American composer, inventor and teacher Herbert Deutsch died at his home in Massapequa Park, New York, on 9 December, aged ninety. Born in Hempstead, New York on 9 February 1932, he studied at the Manhattan School of Music. He taught electronic music and composition at Hofstra University on Long Island. He's best known, with Bob Moog, for co-inventing the Moog Synthesizer in 1964, inventing the keyboard interface, composing the first piece for the instrument and giving early concerts on the Moog Synthesizer in New York.
Brazilian composer, conductor, music critic and record producer Edino Krieger died in Rio de Janeiro on 6 December, aged ninety-four. Born to composer and bandleader Aldo Krieger and his wife at Brusque in Santa Catarina on 17 March 1928, Edino Krieger studied at the Conservatório Brasileiro de Música in Rio de Janeiro. He went on to compose more than 150 pieces, including his well-known Canticum Naturale (1972) for orchestra - a suite which recreates natural Amazonian sounds.
Canadian composer, pianist, teacher, writer and administrator John Beckwith died from pneumonia on 5 December, aged ninety-five.
Swiss composer and conductor Jost Meier died in Basel on 5 December, aged eighty-three. Born at Solothurn on 15 March 1939, he studied cello at the Conservatory of Biel and then performed with various ensembles, including Camerata Bern and Tonhalle-Orchester Zürich. Later he was conductor of the Biel Solothurn Symphony Orchestra and of Theater Basel. His compositions include several operas.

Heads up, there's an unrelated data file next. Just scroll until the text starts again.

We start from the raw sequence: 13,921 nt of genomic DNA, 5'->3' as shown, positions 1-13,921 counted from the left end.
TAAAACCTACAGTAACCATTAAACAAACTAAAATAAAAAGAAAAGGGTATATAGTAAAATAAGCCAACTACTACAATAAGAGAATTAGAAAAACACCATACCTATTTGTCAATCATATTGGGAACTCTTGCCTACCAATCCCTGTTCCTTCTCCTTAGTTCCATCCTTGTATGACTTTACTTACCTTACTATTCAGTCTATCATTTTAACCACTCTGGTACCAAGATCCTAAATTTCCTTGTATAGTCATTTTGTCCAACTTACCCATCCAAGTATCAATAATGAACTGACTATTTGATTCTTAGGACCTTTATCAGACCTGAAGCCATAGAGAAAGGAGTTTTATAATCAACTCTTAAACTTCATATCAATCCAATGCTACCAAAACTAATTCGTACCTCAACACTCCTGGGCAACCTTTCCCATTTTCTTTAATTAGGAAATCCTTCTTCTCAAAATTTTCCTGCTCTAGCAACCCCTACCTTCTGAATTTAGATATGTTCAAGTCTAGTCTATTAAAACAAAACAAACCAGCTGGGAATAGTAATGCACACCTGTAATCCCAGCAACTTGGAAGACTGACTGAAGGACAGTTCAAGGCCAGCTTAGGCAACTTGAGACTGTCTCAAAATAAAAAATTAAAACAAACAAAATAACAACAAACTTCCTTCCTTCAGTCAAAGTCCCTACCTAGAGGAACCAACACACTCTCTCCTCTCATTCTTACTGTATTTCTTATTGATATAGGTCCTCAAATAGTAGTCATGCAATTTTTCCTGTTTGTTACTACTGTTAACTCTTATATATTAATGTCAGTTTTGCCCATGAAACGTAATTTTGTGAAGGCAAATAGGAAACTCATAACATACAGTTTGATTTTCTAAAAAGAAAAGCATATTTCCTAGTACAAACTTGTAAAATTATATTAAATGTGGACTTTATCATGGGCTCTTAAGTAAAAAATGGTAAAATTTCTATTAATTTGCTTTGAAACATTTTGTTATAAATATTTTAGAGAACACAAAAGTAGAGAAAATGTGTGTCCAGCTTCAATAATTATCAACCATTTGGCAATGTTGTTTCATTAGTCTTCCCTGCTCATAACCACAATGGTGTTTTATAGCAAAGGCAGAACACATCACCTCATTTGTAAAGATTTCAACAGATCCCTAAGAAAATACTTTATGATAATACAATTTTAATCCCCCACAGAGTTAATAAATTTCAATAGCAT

Ukrainian conductor and teacher Volodymyr Kozhukhar died on 3 December, aged eighty-one. Born in Vinnytsia on 16 March 1941, he studied at the Kyiv Conservatory and was drawn to conducting. His first job was as chief conductor of the Symphony Orchestra of the Ukrainian SSR (now the National Symphony Orchestra of Ukraine), where he made several recordings. In Moscow he was chief conductor of the Stanislavski and Nemirovich-Danchenko Music Theatre and also taught conducting at the Gnesin Music and Pedagogy Institute from 1978 until 1988. From 1989, in Kyiv, he directed the National Opera of Ukraine, touring Europe, Canada and Japan. He conducted and recorded stage and orchestral works by Ukrainian composers, including Vitaliy Hubarenko, Lev Kolodub, Borys Lyatoshynsky, Heorhiy Maiboroda, Levko Revutsky, Andriy Shtoharenko and Myroslav Skoryk. From 1993 he taught at the Kyiv Conservatory.
American oboist and teacher Laila Storch died on Orcas Island, Washington, on 2 December, aged a hundred and one. Born on 28 February 1921, she studied with Marcel Tabuteau at the Curtis Institute, where she was the first female oboist to graduate. She played with, often as principal oboist, for a whole series of high profile American orchestras, and she taught in Puerto Rico, Beijing and at the University of Washington and at Indiana University. She also published How Do You Expect to Play the Oboe If You Can’t Peel a Mushroom?, a biography of her teacher, the oboist Marcel Tabuteau (1915-54).
Posted 31 December 2022 and last updated 3 February 2023 by Keith Bramich